UA student makes claim against OV - Tucson Local Media: Pima Pinal

UA student makes claim against OV

Man says officer used Taser, caused injuries; observers say student was combative

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Posted: Tuesday, May 26, 2009 11:00 pm

A University of Arizona student has threatened to sue the Town of Oro Valley and the police department.

In a notice of claim sent to town officials April 17, John Wisner III, and his attorney James E. Marner have asked that the town pay $425,000 in compensation for medical expenses and pain and suffering.

The claim says that on Oct. 25, 2008, Wisner and a group of friends were walking through the University of Arizona on their way to a football game.

Before the group of students arrived at the game, a gathering of UA fans began to taunt one of Wisner's friends who happened to be wearing a University of Southern California shirt — the opposing team on that night.

Wisner's lawyer wrote that one of the fans then threw a bottle at the USC fan, at which point an Arizona fan began shouting insults at the group of students.

Fearing for his safety, according to the claim, Wisner began to walk away from the burgeoning skirmish. When he did, someone grabbed him from behind.

Wisner attempted to run, fearful that one of the Arizona fans was attacking him. But it wasn't a fan who grabbed him; rather, it was an Oro Valley police officer in full gear working security for the university, according to police reports.

As Wisner ran, the officer shot him with a Taser electric weapon. The shot struck Wisner in the back and the head, instantly felling him. He landed face first on the sidewalk, breaking his nose, knocking loose three teeth and another completely out of his mouth, according to the claim.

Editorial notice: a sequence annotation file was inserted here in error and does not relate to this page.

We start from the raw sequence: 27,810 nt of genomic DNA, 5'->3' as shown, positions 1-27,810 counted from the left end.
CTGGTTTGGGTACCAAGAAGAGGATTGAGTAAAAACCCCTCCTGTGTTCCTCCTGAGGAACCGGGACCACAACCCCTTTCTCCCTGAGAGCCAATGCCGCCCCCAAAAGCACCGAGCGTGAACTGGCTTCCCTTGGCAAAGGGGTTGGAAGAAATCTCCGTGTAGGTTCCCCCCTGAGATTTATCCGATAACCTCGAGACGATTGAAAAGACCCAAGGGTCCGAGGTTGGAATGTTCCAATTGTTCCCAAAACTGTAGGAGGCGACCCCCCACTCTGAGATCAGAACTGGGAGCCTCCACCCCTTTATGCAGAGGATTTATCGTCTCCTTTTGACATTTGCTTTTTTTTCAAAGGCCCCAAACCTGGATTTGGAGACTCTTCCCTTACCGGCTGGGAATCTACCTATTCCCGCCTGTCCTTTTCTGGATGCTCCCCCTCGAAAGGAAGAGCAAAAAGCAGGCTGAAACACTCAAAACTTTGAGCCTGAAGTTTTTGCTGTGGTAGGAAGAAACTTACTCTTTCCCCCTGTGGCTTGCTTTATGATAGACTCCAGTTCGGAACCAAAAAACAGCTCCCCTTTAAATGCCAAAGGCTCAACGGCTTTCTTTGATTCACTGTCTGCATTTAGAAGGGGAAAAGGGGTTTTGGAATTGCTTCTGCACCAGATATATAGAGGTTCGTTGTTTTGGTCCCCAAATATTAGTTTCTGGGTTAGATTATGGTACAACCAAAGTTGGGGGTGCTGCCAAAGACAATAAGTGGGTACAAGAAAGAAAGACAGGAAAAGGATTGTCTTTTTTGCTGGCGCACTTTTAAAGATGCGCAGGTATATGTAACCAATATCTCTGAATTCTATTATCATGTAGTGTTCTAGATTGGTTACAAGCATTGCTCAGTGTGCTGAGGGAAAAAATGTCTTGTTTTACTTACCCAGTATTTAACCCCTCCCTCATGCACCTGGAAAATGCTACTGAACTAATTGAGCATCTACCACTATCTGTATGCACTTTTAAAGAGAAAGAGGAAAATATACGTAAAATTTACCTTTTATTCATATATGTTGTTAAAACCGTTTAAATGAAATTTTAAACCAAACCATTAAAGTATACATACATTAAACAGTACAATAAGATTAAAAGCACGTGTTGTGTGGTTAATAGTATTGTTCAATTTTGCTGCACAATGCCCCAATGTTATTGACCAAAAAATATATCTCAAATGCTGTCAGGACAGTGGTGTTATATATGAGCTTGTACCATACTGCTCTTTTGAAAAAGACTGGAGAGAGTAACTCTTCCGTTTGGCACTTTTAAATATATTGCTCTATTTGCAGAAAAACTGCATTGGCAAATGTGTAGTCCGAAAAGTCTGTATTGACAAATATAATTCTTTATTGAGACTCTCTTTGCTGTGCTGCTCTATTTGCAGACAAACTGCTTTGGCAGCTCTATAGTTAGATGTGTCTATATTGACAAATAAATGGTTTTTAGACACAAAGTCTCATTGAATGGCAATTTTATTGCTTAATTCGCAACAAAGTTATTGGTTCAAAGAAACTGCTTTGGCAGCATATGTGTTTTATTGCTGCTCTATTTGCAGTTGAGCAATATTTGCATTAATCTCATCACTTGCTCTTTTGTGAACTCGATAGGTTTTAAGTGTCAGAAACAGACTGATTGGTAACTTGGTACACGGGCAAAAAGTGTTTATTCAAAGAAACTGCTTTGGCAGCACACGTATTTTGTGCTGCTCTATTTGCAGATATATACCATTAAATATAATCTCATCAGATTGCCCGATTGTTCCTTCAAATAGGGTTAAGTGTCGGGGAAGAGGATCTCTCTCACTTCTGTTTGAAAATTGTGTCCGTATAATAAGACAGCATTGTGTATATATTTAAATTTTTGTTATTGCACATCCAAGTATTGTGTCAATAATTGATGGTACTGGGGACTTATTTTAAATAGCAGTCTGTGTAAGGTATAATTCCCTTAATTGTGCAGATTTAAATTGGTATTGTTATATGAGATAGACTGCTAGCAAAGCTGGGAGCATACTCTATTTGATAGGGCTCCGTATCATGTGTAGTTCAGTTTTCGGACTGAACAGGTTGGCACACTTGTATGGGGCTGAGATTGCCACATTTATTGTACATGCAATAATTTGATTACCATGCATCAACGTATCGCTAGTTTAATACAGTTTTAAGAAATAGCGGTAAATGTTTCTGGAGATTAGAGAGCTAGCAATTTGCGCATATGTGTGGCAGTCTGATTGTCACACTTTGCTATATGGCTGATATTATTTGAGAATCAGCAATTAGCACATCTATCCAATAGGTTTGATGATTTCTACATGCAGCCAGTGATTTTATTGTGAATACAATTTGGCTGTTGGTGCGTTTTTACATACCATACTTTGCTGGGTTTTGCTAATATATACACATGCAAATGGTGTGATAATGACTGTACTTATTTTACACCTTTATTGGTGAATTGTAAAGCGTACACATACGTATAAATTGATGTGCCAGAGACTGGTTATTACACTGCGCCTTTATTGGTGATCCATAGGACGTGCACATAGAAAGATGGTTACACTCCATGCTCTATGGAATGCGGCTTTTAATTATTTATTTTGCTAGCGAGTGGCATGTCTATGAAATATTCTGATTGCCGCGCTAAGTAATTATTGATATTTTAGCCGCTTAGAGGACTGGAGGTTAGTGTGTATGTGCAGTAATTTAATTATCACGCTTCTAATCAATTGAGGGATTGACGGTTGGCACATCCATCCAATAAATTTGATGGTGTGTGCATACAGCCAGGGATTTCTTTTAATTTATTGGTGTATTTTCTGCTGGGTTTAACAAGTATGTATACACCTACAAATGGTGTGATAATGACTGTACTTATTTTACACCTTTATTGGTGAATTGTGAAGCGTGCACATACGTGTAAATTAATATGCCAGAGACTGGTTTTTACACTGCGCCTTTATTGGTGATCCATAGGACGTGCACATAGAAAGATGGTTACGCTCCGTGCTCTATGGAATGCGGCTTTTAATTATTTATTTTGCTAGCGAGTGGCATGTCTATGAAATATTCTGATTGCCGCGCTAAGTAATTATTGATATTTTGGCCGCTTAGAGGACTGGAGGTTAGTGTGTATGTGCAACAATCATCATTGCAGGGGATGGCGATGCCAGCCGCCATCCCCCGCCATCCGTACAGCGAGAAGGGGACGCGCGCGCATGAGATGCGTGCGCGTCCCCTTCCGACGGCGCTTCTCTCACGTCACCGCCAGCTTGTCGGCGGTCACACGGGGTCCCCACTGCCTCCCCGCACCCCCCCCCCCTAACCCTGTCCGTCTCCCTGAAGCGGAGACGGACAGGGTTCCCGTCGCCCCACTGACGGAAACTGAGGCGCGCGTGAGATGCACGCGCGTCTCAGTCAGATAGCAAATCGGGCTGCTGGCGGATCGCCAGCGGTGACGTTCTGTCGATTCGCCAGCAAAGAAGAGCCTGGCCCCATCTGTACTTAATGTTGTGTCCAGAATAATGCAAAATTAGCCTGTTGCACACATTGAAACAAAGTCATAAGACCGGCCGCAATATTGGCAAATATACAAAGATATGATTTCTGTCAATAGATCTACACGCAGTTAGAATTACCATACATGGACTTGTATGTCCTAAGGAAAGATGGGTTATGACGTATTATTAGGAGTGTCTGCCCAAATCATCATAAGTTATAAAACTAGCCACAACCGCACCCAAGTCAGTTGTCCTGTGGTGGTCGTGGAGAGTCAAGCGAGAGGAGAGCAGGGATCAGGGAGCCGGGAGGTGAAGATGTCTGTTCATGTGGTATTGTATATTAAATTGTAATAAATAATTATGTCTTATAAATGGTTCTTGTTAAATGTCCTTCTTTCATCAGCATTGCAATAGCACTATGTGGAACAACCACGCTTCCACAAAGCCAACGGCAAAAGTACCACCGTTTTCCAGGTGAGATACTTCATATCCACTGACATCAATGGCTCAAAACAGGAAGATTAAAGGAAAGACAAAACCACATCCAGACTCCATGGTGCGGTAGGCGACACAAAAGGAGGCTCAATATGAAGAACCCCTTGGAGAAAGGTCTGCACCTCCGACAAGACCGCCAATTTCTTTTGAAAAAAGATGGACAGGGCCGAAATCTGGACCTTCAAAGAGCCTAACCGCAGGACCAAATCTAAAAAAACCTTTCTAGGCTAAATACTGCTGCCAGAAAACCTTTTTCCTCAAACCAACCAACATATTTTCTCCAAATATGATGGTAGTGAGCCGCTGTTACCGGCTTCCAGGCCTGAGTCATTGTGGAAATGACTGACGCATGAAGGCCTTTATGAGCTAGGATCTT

The officer then handcuffed Wisner and, according to the claim, left him bleeding on the sidewalk for 10 minutes.

Wisner's lawyer also noted that a second Oro Valley police officer later "interrogated John without first advising him of his 5th Amendment rights to remain silent."

Wisner was taken to the hospital, where police later issued a citation for disorderly conduct.

Police reports of the incident say Wisner was more than a bystander to a fight, but was an active participant. Reports from at least two officers note they witnessed a fight in which Wisner pushed and threw a punch at another fan.

The reports also say the officer yelled "Police, stop!" at Wisner as he ran. The officer then called out, "Taser on line, stop!" before firing the non-lethal weapon at Wisner.

The reports also note that Wisner and his group had been drinking that day, one noting that Wisner's friends said he "had too much to drink."

Police reports stated that Wisner's blood was drawn at University Medical Center for blood alcohol content analysis, which showed his level at .26.

According to an online blood alcohol content calculator, a person of Wisner's size — 145 pounds — would need to consume up to nine alcoholic beverages to reach that level.

Police agencies from across Southern Arizona assist the university with security at sporting and other public events. While still employees of their government, police have to apply with the university to work as part-time employees, Oro Valley Police Lt. Chris Olson. The university then bears the responsibility for any lawsuits filed against employees.

"This program covers the acts and omissions of University employees acting in the course and scope of employment and/or authorization," according to the description of coverage on the university risk management Web site.

Wisner's lawyer said he also sent a letter of claim to the university. He declined to comment further.

University officials would not release that letter to The Explorer, saying in an e-mail "Student records are protected from disclosure to third-parties by FERPA (Family Educational Rights and Privacy Act)."

Police agencies have guidelines for when to use a Taser and other forms of non-lethal and lethal force.

In Oro Valley's guidelines, a Taser can be used when a subject is pulling away from or fleeing a police officer.

The weapon can also be used to protect a subject from self-injury or suicide.

The Taser cannot be used on pregnant subjects, near hazardous or flammable material, or to threaten suspects and obtain information.

If Oro Valley decides not to settle the claim, Wisner's lawyer said they would sue the town and the university.

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